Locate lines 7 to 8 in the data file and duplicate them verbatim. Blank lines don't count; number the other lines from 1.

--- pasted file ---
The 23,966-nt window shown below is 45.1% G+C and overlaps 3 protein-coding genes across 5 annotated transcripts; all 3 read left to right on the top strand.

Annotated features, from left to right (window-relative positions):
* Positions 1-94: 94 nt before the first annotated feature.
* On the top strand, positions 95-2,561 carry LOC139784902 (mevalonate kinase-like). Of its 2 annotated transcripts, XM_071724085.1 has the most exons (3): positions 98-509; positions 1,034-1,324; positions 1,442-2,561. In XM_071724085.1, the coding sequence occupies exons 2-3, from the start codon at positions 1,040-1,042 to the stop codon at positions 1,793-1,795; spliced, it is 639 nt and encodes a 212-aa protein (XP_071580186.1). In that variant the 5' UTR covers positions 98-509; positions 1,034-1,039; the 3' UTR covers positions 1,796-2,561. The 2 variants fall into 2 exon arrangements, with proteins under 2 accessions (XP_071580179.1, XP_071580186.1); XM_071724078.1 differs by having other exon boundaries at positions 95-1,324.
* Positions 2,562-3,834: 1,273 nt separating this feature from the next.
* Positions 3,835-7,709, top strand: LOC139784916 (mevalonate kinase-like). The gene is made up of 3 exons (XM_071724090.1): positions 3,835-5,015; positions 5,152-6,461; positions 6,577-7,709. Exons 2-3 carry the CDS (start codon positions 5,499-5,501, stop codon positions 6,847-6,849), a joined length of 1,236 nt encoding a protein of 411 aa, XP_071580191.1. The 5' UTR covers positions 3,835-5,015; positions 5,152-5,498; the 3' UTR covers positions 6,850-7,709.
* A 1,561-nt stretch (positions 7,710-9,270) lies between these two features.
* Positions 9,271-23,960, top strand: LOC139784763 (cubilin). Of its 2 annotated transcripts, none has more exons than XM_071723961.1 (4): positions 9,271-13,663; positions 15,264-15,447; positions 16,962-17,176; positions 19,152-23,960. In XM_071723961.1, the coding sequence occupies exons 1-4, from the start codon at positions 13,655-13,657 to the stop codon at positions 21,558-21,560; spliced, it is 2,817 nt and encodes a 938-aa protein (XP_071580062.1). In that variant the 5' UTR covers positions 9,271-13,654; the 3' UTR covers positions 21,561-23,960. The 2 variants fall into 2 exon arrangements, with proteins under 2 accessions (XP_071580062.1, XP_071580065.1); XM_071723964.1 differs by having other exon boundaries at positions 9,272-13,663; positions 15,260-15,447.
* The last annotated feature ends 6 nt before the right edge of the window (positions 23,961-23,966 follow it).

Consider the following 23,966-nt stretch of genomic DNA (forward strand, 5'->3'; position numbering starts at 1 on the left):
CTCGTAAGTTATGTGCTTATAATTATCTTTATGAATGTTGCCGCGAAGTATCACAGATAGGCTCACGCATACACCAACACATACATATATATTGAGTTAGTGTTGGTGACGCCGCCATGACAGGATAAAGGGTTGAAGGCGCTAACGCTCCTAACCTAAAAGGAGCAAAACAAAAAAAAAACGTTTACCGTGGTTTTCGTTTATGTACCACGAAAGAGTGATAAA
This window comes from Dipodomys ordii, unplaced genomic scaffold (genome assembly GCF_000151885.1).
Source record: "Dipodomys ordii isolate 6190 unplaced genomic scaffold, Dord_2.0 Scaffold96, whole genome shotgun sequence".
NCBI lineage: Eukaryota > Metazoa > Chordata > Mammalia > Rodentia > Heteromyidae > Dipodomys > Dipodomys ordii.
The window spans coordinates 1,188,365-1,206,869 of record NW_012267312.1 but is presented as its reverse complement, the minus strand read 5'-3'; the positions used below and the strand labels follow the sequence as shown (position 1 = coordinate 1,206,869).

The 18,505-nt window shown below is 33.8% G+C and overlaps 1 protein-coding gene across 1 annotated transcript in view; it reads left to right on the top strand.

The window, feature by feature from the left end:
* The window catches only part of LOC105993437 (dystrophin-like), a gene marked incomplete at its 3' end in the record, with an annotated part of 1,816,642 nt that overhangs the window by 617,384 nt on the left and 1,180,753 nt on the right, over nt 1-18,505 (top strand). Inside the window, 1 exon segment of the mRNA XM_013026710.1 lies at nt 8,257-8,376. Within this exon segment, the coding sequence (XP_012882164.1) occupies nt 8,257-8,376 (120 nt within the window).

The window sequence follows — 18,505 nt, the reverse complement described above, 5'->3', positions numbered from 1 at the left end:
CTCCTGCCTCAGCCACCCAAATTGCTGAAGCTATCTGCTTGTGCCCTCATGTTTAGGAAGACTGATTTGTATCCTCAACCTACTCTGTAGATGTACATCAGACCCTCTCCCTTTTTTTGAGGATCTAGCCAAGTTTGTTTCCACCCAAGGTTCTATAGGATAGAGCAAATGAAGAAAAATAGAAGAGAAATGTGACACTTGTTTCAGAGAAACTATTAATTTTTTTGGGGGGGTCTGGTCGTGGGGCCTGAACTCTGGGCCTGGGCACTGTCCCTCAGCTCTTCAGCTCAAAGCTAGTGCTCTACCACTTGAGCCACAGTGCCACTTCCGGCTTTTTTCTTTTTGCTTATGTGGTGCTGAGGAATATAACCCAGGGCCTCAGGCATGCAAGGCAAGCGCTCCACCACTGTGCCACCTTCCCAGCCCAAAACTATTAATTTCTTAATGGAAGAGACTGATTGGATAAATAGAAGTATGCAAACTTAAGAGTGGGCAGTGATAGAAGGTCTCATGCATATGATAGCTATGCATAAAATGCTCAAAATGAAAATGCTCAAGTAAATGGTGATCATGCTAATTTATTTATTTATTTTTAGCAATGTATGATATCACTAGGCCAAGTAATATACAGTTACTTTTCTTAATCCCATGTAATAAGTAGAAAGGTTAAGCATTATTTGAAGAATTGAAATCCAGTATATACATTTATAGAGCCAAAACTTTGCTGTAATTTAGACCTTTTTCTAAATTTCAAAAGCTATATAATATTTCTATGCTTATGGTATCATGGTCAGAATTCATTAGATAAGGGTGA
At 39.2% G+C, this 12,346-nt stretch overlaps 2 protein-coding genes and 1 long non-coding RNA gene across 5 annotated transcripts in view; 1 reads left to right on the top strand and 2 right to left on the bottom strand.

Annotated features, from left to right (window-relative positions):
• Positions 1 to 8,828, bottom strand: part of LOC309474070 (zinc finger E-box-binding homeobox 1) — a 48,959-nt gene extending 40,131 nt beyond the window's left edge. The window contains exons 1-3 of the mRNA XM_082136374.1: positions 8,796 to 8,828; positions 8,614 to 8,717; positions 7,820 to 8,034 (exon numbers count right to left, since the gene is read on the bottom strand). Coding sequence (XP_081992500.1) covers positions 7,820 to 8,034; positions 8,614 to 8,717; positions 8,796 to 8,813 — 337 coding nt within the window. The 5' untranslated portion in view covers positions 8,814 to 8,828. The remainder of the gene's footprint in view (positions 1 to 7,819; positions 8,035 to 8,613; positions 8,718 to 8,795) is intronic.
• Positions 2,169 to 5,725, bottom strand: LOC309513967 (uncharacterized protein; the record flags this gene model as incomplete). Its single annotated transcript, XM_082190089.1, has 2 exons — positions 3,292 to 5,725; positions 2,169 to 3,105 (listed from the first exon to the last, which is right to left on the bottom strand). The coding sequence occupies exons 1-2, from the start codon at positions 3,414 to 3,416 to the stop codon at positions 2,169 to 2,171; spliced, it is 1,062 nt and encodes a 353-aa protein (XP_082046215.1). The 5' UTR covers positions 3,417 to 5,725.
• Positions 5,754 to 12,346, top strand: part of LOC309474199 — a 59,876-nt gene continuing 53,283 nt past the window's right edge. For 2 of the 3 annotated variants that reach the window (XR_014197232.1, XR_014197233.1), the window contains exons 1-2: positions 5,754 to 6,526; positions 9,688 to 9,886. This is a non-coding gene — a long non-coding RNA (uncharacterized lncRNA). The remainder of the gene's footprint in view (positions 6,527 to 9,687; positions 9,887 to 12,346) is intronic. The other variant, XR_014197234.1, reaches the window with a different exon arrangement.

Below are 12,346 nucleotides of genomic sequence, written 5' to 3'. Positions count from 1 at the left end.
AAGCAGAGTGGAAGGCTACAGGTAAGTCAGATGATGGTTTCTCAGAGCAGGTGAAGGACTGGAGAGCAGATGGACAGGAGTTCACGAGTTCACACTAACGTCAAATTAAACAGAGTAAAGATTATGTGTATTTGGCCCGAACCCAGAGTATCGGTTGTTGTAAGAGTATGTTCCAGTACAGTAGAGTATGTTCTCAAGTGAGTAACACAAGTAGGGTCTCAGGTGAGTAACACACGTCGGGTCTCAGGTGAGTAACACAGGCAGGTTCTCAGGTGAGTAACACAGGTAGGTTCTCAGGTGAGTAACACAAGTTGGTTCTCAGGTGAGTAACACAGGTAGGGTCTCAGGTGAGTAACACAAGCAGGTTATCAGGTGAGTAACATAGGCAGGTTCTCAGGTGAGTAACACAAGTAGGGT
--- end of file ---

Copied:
* A 1,561-nt stretch (positions 7,710-9,270) lies between these two features.
* Positions 9,271-23,960, top strand: LOC139784763 (cubilin). Of its 2 annotated transcripts, none has more exons than XM_071723961.1 (4): positions 9,271-13,663; positions 15,264-15,447; positions 16,962-17,176; positions 19,152-23,960. In XM_071723961.1, the coding sequence occupies exons 1-4, from the start codon at positions 13,655-13,657 to the stop codon at positions 21,558-21,560; spliced, it is 2,817 nt and encodes a 938-aa protein (XP_071580062.1). In that variant the 5' UTR covers positions 9,271-13,654; the 3' UTR covers positions 21,561-23,960. The 2 variants fall into 2 exon arrangements, with proteins under 2 accessions (XP_071580062.1, XP_071580065.1); XM_071723964.1 differs by having other exon boundaries at positions 9,272-13,663; positions 15,260-15,447.